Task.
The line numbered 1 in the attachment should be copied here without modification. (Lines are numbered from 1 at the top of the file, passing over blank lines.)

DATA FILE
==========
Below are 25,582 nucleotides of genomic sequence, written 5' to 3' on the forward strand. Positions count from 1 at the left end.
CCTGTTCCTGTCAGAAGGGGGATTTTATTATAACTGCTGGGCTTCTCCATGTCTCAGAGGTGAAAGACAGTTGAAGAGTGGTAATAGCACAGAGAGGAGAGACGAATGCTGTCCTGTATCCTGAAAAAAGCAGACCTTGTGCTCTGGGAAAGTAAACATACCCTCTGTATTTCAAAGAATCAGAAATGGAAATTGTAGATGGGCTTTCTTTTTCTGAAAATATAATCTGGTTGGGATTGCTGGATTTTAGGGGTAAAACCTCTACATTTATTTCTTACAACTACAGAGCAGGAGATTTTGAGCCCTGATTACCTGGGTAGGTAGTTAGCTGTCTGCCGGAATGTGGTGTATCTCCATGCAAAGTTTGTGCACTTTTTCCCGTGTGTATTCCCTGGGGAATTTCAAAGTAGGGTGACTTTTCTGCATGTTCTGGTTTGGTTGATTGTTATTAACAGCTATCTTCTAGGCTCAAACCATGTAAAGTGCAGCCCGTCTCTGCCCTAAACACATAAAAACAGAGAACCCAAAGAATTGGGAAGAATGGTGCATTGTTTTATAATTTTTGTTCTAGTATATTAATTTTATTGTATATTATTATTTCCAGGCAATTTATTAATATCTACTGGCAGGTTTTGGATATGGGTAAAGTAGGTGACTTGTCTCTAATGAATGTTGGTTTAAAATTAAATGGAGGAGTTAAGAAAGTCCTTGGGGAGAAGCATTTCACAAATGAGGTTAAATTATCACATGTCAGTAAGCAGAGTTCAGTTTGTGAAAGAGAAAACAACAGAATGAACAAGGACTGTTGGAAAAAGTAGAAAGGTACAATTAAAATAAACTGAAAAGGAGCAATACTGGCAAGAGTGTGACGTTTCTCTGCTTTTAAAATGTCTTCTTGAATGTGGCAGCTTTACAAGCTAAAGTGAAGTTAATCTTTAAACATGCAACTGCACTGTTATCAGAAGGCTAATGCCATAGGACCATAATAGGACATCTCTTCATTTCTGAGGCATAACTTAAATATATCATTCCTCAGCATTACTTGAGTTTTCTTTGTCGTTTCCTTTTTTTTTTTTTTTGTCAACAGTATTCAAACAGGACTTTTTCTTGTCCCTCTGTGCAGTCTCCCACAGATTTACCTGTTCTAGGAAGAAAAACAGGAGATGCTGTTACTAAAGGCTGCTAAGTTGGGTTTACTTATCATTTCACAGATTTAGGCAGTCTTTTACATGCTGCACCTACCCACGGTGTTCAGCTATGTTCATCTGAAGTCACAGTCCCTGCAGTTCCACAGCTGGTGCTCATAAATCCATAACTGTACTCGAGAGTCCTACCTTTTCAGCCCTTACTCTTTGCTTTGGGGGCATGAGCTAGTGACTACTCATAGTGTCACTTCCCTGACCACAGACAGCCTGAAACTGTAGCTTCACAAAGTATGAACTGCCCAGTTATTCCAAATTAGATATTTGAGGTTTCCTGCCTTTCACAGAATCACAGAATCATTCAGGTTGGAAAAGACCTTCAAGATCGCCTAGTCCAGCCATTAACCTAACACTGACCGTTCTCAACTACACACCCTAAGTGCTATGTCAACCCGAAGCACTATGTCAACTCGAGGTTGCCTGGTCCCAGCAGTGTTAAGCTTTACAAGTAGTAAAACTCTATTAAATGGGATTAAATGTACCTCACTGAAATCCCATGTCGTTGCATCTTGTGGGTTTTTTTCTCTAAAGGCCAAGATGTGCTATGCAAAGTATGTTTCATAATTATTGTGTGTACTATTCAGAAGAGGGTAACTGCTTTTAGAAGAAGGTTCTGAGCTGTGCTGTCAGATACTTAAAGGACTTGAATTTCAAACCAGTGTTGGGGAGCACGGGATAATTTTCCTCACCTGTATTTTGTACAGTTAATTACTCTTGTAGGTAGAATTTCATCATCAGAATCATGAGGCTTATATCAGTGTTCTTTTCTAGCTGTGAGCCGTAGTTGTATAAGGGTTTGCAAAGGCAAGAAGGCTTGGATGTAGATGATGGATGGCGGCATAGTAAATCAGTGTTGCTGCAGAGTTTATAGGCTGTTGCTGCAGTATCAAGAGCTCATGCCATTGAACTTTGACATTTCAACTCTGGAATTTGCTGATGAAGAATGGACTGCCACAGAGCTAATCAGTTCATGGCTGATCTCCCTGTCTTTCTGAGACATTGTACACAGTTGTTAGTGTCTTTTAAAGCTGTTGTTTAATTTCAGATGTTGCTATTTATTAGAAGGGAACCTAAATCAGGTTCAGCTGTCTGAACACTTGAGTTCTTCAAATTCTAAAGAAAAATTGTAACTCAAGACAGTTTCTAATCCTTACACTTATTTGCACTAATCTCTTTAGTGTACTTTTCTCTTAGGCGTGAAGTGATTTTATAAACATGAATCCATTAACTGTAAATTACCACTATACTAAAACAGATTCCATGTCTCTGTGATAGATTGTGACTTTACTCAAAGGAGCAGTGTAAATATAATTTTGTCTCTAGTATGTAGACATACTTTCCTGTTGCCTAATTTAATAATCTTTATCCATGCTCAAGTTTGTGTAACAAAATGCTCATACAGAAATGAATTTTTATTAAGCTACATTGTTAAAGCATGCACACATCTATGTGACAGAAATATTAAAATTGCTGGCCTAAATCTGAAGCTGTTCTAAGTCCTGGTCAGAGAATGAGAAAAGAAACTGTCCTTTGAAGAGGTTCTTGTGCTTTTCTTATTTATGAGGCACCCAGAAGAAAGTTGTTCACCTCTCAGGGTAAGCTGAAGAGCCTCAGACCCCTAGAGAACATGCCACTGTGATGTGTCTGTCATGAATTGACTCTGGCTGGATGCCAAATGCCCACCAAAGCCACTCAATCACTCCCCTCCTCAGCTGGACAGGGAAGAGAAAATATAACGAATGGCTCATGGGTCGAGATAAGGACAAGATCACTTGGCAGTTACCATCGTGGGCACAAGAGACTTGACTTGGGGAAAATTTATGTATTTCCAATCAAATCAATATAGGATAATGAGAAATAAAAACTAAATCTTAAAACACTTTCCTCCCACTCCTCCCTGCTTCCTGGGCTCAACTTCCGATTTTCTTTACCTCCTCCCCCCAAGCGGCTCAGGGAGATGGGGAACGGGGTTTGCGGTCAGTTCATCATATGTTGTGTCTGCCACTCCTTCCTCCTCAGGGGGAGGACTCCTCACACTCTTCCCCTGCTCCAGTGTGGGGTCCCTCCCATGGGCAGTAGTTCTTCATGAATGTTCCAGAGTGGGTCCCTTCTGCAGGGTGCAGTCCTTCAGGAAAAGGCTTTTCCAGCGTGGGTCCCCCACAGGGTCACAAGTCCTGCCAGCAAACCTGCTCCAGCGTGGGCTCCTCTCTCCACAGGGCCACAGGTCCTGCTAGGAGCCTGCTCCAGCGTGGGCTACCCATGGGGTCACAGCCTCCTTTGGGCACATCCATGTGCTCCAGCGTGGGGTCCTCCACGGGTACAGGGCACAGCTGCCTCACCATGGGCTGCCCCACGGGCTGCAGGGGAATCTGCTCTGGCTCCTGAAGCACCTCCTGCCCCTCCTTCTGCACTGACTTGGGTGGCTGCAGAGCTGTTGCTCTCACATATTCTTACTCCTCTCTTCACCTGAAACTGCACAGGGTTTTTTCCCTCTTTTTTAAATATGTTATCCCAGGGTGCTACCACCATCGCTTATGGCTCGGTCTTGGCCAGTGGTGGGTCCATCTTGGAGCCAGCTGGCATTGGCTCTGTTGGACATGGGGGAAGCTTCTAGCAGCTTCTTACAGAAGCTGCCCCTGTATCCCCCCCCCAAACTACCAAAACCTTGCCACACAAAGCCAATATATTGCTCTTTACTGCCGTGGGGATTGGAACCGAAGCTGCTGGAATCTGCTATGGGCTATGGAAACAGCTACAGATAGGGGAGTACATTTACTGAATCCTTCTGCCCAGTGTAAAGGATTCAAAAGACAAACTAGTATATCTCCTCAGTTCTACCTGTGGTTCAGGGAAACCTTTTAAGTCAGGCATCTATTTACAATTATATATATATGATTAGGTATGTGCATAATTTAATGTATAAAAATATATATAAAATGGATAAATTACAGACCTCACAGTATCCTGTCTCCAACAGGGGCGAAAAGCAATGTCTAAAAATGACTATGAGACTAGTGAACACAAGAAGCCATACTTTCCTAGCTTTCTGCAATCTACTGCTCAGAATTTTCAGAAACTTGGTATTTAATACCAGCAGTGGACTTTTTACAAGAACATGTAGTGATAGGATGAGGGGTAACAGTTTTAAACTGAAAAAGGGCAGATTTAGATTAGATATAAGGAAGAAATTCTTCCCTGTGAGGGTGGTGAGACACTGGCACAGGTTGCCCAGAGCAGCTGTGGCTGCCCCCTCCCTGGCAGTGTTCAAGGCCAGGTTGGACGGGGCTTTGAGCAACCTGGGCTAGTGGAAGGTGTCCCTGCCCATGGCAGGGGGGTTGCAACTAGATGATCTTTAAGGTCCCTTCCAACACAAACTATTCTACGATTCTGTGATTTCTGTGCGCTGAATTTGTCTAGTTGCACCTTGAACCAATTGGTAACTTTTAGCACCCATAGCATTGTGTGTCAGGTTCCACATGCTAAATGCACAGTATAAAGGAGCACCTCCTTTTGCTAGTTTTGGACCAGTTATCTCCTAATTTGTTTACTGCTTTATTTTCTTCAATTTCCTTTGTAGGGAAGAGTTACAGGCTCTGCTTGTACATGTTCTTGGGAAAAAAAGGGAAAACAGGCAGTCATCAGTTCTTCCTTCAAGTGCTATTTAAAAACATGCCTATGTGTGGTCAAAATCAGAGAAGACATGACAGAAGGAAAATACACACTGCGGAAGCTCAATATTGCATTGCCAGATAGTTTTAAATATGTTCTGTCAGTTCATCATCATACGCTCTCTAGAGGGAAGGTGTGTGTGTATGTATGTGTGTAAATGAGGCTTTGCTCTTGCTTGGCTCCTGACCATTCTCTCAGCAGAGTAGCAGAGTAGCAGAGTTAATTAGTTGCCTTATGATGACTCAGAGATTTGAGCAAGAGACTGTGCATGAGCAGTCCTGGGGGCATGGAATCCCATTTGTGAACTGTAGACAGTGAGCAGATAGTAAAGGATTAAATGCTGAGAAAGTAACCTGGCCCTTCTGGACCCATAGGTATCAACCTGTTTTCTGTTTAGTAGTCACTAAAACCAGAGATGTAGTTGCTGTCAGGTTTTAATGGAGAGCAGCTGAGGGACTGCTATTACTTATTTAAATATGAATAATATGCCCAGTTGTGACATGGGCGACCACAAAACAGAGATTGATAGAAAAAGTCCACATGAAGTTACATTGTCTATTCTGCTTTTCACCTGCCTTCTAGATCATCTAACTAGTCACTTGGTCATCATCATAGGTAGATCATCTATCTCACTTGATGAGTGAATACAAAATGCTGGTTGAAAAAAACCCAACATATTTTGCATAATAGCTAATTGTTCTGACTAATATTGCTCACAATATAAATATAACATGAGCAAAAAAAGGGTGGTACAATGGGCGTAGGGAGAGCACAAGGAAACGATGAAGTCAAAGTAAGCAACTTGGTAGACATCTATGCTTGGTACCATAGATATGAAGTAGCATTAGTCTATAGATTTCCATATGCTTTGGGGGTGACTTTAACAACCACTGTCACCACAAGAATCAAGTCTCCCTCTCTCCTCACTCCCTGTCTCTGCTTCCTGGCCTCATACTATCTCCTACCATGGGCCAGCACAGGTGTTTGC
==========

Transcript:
Below are 25,582 nucleotides of genomic sequence, written 5' to 3' on the forward strand. Positions count from 1 at the left end.